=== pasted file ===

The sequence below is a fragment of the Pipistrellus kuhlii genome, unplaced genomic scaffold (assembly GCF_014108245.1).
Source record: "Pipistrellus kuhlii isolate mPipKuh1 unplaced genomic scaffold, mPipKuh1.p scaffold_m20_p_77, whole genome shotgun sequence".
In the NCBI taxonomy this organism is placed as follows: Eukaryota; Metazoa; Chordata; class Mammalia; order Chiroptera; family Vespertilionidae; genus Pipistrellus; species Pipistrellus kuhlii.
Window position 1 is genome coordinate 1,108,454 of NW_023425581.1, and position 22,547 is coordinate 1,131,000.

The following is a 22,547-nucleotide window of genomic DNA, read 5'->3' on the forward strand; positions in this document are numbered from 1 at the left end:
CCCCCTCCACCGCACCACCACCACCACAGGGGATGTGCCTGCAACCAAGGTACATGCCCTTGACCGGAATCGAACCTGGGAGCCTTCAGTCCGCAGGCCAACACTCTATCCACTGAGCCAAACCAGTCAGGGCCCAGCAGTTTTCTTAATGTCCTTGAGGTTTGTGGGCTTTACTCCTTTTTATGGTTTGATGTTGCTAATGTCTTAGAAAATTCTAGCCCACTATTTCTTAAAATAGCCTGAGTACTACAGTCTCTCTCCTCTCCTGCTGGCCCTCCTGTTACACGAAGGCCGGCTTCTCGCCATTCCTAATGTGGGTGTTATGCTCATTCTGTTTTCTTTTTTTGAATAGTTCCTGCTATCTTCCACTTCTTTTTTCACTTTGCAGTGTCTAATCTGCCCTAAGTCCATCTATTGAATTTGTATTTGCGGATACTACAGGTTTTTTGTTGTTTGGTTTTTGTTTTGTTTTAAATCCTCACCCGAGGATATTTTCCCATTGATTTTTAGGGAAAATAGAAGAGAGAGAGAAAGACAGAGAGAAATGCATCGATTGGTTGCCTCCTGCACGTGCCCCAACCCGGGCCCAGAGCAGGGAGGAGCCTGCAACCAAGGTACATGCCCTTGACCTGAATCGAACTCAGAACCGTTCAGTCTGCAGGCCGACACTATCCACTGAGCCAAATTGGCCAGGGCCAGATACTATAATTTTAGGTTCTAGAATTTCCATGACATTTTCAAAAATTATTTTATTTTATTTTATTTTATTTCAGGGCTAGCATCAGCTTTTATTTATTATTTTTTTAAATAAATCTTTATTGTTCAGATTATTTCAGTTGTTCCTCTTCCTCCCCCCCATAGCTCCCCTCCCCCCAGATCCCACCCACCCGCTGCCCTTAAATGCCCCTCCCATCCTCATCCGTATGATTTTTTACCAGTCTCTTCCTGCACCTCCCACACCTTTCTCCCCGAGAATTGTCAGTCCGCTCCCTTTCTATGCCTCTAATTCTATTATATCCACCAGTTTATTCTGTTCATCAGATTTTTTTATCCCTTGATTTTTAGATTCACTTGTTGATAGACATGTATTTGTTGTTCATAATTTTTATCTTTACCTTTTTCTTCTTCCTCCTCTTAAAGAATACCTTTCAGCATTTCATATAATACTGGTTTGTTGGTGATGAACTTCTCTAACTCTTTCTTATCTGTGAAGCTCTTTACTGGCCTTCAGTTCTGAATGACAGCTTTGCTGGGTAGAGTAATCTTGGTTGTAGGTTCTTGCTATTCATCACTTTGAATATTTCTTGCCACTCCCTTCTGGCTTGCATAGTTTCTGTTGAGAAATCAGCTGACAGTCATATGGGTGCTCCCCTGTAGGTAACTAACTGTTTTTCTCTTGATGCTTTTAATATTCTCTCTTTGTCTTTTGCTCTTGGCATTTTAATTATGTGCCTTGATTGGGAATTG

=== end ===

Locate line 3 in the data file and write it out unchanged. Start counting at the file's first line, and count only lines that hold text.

In the NCBI taxonomy this organism is placed as follows: Eukaryota; Metazoa; Chordata; class Mammalia; order Chiroptera; family Vespertilionidae; genus Pipistrellus; species Pipistrellus kuhlii.